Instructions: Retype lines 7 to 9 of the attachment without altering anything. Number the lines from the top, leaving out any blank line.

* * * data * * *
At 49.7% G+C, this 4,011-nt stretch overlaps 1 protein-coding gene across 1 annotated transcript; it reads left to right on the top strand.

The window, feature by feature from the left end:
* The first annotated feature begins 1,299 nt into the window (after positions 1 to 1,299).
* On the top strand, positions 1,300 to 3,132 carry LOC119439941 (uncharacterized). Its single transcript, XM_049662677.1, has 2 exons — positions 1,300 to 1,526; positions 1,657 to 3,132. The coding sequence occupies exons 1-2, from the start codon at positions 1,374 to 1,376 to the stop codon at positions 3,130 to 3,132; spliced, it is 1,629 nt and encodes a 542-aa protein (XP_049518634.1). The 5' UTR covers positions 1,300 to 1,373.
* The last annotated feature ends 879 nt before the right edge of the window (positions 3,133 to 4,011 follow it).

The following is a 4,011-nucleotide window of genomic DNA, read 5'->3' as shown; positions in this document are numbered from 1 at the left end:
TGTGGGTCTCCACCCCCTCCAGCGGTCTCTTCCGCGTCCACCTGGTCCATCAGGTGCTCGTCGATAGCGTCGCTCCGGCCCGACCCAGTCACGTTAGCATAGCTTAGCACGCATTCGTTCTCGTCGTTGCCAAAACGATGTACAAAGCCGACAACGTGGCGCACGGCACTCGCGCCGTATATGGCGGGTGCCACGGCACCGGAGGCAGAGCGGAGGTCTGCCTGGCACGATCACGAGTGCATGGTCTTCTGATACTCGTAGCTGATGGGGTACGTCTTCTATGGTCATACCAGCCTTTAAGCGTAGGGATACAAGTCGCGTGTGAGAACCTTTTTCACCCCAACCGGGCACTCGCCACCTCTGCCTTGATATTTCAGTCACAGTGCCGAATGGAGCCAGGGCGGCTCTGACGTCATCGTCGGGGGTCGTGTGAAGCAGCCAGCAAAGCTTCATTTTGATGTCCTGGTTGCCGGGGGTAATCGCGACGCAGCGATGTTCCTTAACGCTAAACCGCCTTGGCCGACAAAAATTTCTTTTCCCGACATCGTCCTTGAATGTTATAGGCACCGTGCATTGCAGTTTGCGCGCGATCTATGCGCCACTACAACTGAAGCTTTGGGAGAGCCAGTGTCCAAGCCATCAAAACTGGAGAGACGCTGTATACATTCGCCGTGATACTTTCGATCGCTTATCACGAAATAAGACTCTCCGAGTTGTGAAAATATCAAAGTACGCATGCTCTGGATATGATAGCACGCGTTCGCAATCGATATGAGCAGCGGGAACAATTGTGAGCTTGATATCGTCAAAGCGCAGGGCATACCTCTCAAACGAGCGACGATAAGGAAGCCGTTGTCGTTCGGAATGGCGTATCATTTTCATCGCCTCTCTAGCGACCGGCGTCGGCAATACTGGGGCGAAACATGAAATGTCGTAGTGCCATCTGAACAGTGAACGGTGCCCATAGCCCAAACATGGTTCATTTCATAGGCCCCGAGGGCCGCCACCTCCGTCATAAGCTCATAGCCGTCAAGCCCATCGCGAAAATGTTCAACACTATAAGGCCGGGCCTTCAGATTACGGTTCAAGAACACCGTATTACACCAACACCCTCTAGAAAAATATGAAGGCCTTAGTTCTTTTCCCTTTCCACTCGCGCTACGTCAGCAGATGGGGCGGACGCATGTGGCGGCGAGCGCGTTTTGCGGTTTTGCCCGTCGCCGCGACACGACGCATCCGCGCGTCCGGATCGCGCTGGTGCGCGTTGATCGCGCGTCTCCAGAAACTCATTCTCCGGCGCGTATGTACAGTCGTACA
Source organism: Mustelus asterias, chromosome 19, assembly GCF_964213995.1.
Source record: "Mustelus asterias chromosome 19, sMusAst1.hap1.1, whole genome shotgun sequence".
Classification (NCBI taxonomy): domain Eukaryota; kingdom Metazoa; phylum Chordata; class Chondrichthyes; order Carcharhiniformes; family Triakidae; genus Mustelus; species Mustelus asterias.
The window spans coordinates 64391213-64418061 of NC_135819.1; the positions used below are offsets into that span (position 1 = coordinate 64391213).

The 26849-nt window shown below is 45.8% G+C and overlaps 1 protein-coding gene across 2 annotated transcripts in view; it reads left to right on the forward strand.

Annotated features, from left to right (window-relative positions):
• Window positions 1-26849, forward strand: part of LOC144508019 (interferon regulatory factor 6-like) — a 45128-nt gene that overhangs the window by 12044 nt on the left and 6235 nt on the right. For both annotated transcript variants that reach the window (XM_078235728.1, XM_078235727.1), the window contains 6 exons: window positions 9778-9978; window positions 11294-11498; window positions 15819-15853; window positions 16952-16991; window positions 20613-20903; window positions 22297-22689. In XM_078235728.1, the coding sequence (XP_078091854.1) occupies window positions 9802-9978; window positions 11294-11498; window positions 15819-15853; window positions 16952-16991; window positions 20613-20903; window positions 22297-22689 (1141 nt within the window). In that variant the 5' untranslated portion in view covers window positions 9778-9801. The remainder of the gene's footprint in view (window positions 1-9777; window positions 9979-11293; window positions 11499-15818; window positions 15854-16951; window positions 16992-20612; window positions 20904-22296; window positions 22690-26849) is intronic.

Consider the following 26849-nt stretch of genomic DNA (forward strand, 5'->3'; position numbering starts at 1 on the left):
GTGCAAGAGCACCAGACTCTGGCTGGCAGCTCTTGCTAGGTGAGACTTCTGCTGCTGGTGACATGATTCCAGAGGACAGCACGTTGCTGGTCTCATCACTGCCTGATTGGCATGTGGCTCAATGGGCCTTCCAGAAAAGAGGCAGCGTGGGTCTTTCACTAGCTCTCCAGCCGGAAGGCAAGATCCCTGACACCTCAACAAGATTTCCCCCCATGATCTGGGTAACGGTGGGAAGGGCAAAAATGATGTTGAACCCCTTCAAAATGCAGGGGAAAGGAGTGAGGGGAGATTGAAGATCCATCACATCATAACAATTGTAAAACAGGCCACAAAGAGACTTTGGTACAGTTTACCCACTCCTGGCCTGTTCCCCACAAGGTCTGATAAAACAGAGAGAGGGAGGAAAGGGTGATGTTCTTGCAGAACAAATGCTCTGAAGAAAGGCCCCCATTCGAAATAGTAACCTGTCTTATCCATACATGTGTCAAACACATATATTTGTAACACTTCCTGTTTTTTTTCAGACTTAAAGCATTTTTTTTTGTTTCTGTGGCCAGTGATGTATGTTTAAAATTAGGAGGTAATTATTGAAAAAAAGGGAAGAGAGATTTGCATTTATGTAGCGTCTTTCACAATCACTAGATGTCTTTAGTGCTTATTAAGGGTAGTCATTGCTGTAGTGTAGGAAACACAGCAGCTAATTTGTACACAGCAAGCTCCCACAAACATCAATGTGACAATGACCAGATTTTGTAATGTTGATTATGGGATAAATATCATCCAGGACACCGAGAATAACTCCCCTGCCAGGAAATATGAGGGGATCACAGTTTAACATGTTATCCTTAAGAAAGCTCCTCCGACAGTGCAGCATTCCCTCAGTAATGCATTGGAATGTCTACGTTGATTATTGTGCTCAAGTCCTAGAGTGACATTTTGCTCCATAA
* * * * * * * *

TGTGGGTCTCCACCCCCTCCAGCGGTCTCTTCCGCGTCCACCTGGTCCATCAGGTGCTCGTCGATAGCGTCGCTCCGGCCCGACCCAGTCACGTTAGCATAGCTTAGCACGCATTCGTTCTCGTCGTTGCCAAAACGATGTACAAAGCCGACAACGTGGCGCACGGCACTCGCGCCGTATATGGCGGGTGCCACGGCACCGGAGGCAGAGCGGAGGTCTGCCTGGCACGATCACGAGTGCATGGTCTTCTGATACTCGTAGCTGATGGGGTACGTCTTCTATGGTCATACCAGCCTTTAAGCGTAGGGATACAAGTCGCGTGTGAGAACCTTTTTCACCCCAACCGGGCACTCGCCACCTCTGCCTTGATATTTCAGTCACAGTGCCGAATGGAGCCAGGGCGGCTCTGACGTCATCGTCGGGGGTCGTGTGAAGCAGCCAGCAAAGCTTCATTTTGATGTCCTGGTTGCCGGGGGTAATCGCGACGCAGCGATGTTCCTTAACGCTAAACCGCCTTGGCCGACAAAAATTTCTTTTCCCGACATCGTCCTTGAATGTTATAGGCACCGTGCATTGCAGTTTGCGCGCGATCTATGCGCCACTACAACTGAAGCTTTGGGAGAGCCAGTGTCCAAGCCATCAAAACTGGAGAGACGCTGTATACATTCGCCGTGATACTTTCGATCGCTTATCACGAAATAAGACTCTCCGAGTTGTGAAAATATCAAAGTACGCATGCTCTGGATATGATAGCACGCGTTCGCAATCGATATGAGCAGCGGGAACAATTGTGAGCTTGATATCGTCAAAGCGCAGGGCATACCTCTCAAACGAGCGACGATAAGGAAGCCGTTGTCGTTCGGAATGGCGTATCATTTTCATCGCCTCTCTAGCGACCGGCGTCGGCAATACTGGGGCGAAACATGAAATGTCGTAGTGCCATCTGAACAGTGAACGGTGCCCATAGCCCAAACATGGTTCATTTCATAGGCCCCGAGGGCCGCCACCTCCGTCATAAGCTCATAGCCGTCAAGCCCATCGCGAAAATGTTCAACACTATAAGGCCGGGCCTTCAGATTACGGTTCAAGAACACCGTATTACACCAACACCCTCTAGAAAAATATGAAGGCCTTAGTTCTTTTCCCTTTCCACTCGCGCTACGTCAGCAGATGGGGCGGACGCATGTGGCGGCGAGCGCGTTTTGCGGTTTTGCCCGTCGCCGCGACACGACGCATCCGCGCGTCCGGATCGCGCTGGTGCGCGTTGATCGCGCGTCTCCAGAAACTCATTCTCCGGCGCGTATGTACAGTCGTACA
Source organism: Mustelus asterias, chromosome 19, assembly GCF_964213995.1.
Source record: "Mustelus asterias chromosome 19, sMusAst1.hap1.1, whole genome shotgun sequence".